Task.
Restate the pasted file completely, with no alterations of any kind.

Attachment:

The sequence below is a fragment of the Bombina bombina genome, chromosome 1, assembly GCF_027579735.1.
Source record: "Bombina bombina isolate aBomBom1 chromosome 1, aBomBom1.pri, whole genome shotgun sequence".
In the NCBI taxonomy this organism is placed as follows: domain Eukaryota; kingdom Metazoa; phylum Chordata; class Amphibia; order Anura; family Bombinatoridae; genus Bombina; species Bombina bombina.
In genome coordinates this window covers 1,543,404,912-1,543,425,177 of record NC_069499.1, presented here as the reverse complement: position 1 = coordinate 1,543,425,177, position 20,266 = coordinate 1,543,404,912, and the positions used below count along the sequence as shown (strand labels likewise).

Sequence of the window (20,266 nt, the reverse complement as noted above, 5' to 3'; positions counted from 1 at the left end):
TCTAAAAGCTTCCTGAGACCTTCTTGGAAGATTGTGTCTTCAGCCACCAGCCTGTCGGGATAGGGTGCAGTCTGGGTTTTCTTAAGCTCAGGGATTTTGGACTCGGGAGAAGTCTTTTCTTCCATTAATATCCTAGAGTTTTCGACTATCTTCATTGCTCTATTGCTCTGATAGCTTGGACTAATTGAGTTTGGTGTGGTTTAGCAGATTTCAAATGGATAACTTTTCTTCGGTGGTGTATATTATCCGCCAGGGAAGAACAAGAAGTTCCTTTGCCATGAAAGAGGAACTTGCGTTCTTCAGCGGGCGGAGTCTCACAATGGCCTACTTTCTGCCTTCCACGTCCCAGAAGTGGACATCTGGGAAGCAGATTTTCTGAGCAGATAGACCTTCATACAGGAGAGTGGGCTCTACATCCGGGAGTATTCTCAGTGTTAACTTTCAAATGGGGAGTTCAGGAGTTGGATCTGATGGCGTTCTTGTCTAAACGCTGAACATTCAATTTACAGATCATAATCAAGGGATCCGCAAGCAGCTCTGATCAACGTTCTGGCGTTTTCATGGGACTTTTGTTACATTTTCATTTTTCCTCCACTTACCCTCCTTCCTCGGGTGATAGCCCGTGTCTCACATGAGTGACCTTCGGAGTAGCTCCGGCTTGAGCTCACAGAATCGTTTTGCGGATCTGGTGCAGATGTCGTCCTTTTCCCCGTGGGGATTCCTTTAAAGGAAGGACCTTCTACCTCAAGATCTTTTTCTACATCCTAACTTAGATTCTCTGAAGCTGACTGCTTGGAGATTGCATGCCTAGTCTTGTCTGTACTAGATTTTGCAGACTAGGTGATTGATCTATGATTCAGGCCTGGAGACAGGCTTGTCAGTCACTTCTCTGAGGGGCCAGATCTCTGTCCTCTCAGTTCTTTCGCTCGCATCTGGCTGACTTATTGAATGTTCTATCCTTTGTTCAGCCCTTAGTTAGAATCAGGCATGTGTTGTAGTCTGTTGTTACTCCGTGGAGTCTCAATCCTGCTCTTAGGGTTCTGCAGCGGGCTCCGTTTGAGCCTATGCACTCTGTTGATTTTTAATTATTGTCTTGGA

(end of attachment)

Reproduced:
The sequence below is a fragment of the Bombina bombina genome, chromosome 1, assembly GCF_027579735.1.
Source record: "Bombina bombina isolate aBomBom1 chromosome 1, aBomBom1.pri, whole genome shotgun sequence".
In the NCBI taxonomy this organism is placed as follows: domain Eukaryota; kingdom Metazoa; phylum Chordata; class Amphibia; order Anura; family Bombinatoridae; genus Bombina; species Bombina bombina.
In genome coordinates this window covers 1,543,404,912-1,543,425,177 of record NC_069499.1, presented here as the reverse complement: position 1 = coordinate 1,543,425,177, position 20,266 = coordinate 1,543,404,912, and the positions used below count along the sequence as shown (strand labels likewise).

Sequence of the window (20,266 nt, the reverse complement as noted above, 5' to 3'; positions counted from 1 at the left end):
TCTAAAAGCTTCCTGAGACCTTCTTGGAAGATTGTGTCTTCAGCCACCAGCCTGTCGGGATAGGGTGCAGTCTGGGTTTTCTTAAGCTCAGGGATTTTGGACTCGGGAGAAGTCTTTTCTTCCATTAATATCCTAGAGTTTTCGACTATCTTCATTGCTCTATTGCTCTGATAGCTTGGACTAATTGAGTTTGGTGTGGTTTAGCAGATTTCAAATGGATAACTTTTCTTCGGTGGTGTATATTATCCGCCAGGGAAGAACAAGAAGTTCCTTTGCCATGAAAGAGGAACTTGCGTTCTTCAGCGGGCGGAGTCTCACAATGGCCTACTTTCTGCCTTCCACGTCCCAGAAGTGGACATCTGGGAAGCAGATTTTCTGAGCAGATAGACCTTCATACAGGAGAGTGGGCTCTACATCCGGGAGTATTCTCAGTGTTAACTTTCAAATGGGGAGTTCAGGAGTTGGATCTGATGGCGTTCTTGTCTAAACGCTGAACATTCAATTTACAGATCATAATCAAGGGATCCGCAAGCAGCTCTGATCAACGTTCTGGCGTTTTCATGGGACTTTTGTTACATTTTCATTTTTCCTCCACTTACCCTCCTTCCTCGGGTGATAGCCCGTGTCTCACATGAGTGACCTTCGGAGTAGCTCCGGCTTGAGCTCACAGAATCGTTTTGCGGATCTGGTGCAGATGTCGTCCTTTTCCCCGTGGGGATTCCTTTAAAGGAAGGACCTTCTACCTCAAGATCTTTTTCTACATCCTAACTTAGATTCTCTGAAGCTGACTGCTTGGAGATTGCATGCCTAGTCTTGTCTGTACTAGATTTTGCAGACTAGGTGATTGATCTATGATTCAGGCCTGGAGACAGGCTTGTCAGTCACTTCTCTGAGGGGCCAGATCTCTGTCCTCTCAGTTCTTTCGCTCGCATCTGGCTGACTTATTGAATGTTCTATCCTTTGTTCAGCCCTTAGTTAGAATCAGGCATGTGTTGTAGTCTGTTGTTACTCCGTGGAGTCTCAATCCTGCTCTTAGGGTTCTGCAGCGGGCTCCGTTTGAGCCTATGCACTCTGTTGATTTTTAATTATTGTCTTGGA